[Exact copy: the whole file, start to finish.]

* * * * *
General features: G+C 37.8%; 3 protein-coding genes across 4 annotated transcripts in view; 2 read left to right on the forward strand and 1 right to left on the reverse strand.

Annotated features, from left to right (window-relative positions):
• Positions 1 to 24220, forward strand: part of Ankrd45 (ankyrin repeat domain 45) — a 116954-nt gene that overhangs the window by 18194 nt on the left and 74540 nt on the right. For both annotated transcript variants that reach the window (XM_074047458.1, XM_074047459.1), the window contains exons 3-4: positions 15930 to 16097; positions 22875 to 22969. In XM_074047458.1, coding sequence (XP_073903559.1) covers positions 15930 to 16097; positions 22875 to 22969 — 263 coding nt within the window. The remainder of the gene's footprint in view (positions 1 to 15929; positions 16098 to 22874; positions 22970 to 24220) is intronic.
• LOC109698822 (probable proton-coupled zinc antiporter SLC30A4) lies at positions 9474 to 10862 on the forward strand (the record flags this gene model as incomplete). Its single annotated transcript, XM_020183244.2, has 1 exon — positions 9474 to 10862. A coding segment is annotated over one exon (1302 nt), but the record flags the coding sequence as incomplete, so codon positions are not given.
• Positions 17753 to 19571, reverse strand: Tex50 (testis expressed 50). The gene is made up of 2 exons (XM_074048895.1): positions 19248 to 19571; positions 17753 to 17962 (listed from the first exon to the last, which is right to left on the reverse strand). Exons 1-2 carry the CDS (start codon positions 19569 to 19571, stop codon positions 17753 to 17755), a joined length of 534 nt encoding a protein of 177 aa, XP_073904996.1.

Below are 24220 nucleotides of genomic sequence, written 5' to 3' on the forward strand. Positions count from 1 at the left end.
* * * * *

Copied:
General features: G+C 37.8%; 3 protein-coding genes across 4 annotated transcripts in view; 2 read left to right on the forward strand and 1 right to left on the reverse strand.

Annotated features, from left to right (window-relative positions):
• Positions 1 to 24220, forward strand: part of Ankrd45 (ankyrin repeat domain 45) — a 116954-nt gene that overhangs the window by 18194 nt on the left and 74540 nt on the right. For both annotated transcript variants that reach the window (XM_074047458.1, XM_074047459.1), the window contains exons 3-4: positions 15930 to 16097; positions 22875 to 22969. In XM_074047458.1, coding sequence (XP_073903559.1) covers positions 15930 to 16097; positions 22875 to 22969 — 263 coding nt within the window. The remainder of the gene's footprint in view (positions 1 to 15929; positions 16098 to 22874; positions 22970 to 24220) is intronic.
• LOC109698822 (probable proton-coupled zinc antiporter SLC30A4) lies at positions 9474 to 10862 on the forward strand (the record flags this gene model as incomplete). Its single annotated transcript, XM_020183244.2, has 1 exon — positions 9474 to 10862. A coding segment is annotated over one exon (1302 nt), but the record flags the coding sequence as incomplete, so codon positions are not given.
• Positions 17753 to 19571, reverse strand: Tex50 (testis expressed 50). The gene is made up of 2 exons (XM_074048895.1): positions 19248 to 19571; positions 17753 to 17962 (listed from the first exon to the last, which is right to left on the reverse strand). Exons 1-2 carry the CDS (start codon positions 19569 to 19571, stop codon positions 17753 to 17755), a joined length of 534 nt encoding a protein of 177 aa, XP_073904996.1.

Below are 24220 nucleotides of genomic sequence, written 5' to 3' on the forward strand. Positions count from 1 at the left end.